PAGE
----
Efficient multisensory speech detection is critical for children who must quickly detect/encode a rapid stream of speech to participate in conversations and have access to the audiovisual cues that underpin speech and language development, yet multisensory speech detection remains understudied in children with hearing loss (CHL). This research assessed detection, along with vigilant/goal-directed attention, for multisensory versus unisensory speech in CHL versus children with normal hearing (CNH).
Participants were 60 CHL who used hearing aids and communicated successfully aurally/orally and 60 age-matched CNH. Simple response times determined how quickly children could detect a preidentified easy-to-hear stimulus (70 dB SPL, utterance “buh” presented in auditory only [A], visual only [V], or audiovisual [AV] modes). The V mode formed two facial conditions: static versus dynamic face. Faster detection for multisensory (AV) than unisensory (A or V) input indicates multisensory facilitation. We assessed mean responses and faster versus slower responses (defined by first versus third quartiles of response-time distributions), which were respectively conceptualized as: faster responses (first quartile) reflect efficient detection with efficient vigilant/goal-directed attention and slower responses (third quartile) reflect less efficient detection associated with attentional lapses. Finally, we studied associations between these results and personal characteristics of CHL.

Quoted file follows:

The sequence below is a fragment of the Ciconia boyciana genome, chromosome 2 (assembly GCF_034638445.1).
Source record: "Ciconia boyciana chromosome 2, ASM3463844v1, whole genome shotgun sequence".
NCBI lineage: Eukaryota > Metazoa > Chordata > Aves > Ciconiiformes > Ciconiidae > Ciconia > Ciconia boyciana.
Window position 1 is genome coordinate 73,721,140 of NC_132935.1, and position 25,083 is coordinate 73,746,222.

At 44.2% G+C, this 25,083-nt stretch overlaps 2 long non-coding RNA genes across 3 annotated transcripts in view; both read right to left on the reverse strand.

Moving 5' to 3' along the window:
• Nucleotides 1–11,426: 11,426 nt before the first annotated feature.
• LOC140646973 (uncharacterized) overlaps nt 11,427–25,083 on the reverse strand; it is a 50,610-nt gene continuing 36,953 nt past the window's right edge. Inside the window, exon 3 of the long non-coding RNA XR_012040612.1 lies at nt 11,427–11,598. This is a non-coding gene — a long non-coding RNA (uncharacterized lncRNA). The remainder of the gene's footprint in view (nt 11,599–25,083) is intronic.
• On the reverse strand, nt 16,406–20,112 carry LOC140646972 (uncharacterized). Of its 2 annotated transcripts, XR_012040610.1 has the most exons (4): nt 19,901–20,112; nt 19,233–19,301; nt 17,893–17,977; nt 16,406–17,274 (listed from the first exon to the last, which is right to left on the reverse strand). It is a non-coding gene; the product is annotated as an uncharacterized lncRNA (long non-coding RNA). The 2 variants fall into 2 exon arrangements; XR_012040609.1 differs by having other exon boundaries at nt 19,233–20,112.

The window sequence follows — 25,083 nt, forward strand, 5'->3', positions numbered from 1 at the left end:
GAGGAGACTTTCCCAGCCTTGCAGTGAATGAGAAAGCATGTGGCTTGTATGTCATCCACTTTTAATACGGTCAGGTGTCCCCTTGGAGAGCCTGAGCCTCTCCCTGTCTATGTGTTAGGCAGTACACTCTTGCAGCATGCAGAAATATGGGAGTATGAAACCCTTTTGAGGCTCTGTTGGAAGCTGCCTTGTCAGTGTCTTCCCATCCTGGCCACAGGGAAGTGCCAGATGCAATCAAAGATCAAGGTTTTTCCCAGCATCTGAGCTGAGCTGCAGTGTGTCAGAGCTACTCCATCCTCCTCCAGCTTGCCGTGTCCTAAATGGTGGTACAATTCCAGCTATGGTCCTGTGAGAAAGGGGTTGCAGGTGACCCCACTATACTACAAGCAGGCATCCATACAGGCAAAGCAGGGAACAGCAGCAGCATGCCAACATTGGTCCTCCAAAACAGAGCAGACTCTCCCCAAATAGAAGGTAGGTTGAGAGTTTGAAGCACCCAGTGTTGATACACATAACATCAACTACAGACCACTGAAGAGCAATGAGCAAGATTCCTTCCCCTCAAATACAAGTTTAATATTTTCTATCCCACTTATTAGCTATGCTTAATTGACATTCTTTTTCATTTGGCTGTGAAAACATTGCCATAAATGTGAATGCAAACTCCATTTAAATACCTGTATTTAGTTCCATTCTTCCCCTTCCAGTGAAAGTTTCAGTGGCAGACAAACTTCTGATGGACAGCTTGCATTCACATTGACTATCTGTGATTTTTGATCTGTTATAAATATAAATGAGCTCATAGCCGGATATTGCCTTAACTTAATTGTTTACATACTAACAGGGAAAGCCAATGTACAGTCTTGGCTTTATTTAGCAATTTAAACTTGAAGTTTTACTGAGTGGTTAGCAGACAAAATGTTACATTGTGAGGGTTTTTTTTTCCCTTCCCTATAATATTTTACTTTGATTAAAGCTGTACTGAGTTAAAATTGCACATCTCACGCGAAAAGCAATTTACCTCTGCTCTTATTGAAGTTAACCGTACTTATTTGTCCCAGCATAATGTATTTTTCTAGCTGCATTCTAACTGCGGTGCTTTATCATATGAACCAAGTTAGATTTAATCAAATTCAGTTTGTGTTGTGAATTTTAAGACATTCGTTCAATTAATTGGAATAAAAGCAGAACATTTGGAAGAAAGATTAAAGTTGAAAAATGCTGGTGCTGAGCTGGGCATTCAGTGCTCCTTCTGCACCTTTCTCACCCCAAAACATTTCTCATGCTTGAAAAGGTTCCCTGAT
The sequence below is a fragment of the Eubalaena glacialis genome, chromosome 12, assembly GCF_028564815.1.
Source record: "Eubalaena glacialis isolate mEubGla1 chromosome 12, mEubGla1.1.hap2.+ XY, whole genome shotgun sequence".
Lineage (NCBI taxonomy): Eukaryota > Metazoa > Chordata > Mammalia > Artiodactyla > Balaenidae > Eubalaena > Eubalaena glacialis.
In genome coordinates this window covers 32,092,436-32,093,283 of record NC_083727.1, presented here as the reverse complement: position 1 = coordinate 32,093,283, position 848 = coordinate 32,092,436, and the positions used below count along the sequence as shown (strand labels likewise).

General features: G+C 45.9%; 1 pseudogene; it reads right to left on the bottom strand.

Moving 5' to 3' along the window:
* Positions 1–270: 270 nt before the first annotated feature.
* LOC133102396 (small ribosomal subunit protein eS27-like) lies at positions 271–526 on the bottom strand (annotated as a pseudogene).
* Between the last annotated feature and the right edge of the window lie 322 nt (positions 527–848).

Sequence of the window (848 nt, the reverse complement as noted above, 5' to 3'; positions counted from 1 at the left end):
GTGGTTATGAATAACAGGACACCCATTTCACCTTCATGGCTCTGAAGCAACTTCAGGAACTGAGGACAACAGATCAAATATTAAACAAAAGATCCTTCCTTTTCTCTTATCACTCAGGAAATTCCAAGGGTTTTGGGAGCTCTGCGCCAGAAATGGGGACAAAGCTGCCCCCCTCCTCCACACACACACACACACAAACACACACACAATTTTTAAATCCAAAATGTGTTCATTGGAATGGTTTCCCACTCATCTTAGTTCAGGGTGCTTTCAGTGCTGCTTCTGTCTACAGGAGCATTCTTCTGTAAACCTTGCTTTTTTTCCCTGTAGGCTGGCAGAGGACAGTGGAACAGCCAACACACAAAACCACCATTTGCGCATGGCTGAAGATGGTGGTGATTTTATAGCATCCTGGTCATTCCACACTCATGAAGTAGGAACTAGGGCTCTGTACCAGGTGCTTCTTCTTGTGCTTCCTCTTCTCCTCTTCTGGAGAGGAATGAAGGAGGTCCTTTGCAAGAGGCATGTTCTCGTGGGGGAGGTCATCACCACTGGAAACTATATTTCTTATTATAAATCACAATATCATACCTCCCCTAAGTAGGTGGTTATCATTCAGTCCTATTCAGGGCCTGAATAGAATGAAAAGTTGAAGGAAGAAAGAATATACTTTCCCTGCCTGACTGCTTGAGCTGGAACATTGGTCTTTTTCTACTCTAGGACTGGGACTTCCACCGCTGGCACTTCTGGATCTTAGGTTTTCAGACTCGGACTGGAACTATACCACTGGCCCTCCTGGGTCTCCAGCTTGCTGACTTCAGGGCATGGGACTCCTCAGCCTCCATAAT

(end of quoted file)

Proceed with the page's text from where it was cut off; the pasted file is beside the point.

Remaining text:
Unisensory A versus V modes: Both groups showed better detection and attention for A than V input. The A input more readily captured children’s attention and minimized attentional lapses, which supports A-bound processing even by CHL who were processing low fidelity A input. CNH and CHL did not differ in ability to detect A input at conversational speech level. Multisensory AV versus A modes: Both groups showed better detection and attention for AV than A input. The advantage for AV input was facial effect (both static and dynamic faces), a pattern suggesting that communication is a social interaction that is more than just words. Attention did not differ between groups; detection was faster in CHL than CNH for AV input, but not for A input. Associations between personal characteristics/degree of hearing loss of CHL and results: CHL with greatest deficits in detection of V input had poorest word recognition skills and CHL with greatest reduction of attentional lapses from AV input had poorest vocabulary skills. Both outcomes are consistent with the idea that CHL who are processing low fidelity A input depend disproportionately on V and AV input to learn to identify words and associate them with concepts. As CHL aged, attention to V input improved. Degree of HL did not influence results.
Understanding speech—a daily challenge for CHL—is a complex task that demands efficient detection of and attention to AV speech cues. Our results support the clinical importance of multisensory approaches to understand and advance spoken communication by CHL.